Source: Southeast European Times
Since the Islamic community in Bosnia and Herzegovina (BiH) announced plans to build several more mosques in Sarajevo, a vigorous debate on the issue has resurfaced. Many question whether such plans will threaten the country's multi-ethnic character, especially since foreign donors helped finance the construction of a number of mosques in an effort to undo the destruction of several religious buildings after the 1990s conflict.
The new construction effort met little enthusiasm, since critics sense that the new mosques' advocates intend to spread Islam in a multi-ethnic and a multi-religious country. This diverse character is particularly pronounced in Sarajevo, where residents are proud of their religious tolerance and Euro-Muslim tradition.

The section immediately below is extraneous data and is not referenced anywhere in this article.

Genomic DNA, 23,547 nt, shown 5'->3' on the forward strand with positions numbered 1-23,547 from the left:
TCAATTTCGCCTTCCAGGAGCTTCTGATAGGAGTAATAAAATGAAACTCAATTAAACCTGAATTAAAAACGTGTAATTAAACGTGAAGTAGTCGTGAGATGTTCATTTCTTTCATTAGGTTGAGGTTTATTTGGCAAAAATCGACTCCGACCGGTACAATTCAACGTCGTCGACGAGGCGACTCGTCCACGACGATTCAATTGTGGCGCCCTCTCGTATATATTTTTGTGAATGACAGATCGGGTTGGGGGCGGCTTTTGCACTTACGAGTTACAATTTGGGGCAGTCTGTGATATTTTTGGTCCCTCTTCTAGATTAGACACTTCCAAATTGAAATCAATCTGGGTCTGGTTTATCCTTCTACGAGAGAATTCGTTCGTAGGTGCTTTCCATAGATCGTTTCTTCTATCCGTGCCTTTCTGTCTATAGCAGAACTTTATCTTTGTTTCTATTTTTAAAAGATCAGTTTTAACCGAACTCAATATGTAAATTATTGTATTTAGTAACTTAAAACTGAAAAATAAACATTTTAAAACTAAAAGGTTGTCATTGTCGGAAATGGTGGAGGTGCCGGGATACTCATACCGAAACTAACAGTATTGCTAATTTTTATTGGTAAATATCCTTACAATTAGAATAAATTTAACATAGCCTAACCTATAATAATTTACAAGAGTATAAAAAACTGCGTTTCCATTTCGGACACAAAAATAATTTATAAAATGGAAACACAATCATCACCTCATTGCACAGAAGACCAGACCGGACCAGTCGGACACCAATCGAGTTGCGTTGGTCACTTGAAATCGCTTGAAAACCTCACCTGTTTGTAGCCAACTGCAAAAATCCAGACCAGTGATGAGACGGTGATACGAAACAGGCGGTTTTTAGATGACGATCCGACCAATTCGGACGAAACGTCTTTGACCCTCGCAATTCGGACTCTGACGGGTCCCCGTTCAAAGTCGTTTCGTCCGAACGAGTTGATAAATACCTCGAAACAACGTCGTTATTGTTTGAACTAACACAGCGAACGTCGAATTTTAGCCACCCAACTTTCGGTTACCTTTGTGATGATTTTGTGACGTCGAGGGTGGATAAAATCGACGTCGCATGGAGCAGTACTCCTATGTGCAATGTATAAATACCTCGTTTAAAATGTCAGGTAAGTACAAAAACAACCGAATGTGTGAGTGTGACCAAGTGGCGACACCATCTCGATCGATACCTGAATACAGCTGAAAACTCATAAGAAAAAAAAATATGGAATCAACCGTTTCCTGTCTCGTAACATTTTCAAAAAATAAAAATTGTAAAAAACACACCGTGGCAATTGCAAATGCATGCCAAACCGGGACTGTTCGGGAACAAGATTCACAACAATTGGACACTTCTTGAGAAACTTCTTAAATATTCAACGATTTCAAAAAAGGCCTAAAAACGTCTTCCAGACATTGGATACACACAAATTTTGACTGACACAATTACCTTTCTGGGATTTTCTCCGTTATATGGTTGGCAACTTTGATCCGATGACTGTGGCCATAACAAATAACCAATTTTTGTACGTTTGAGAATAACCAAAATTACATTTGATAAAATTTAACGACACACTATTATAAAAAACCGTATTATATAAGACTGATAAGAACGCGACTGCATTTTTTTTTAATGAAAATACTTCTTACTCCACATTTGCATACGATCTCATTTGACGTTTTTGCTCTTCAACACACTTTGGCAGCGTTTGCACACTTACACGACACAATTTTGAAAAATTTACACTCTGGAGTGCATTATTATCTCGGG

After the 1990s conflict, ten to 15 new mosques rose in the capital alone -- one of them, the largest, bears the name of Saudi King Fahd. Today, there are about 85 mosques in central Sarajevo that stand as architectural as well as historical monuments.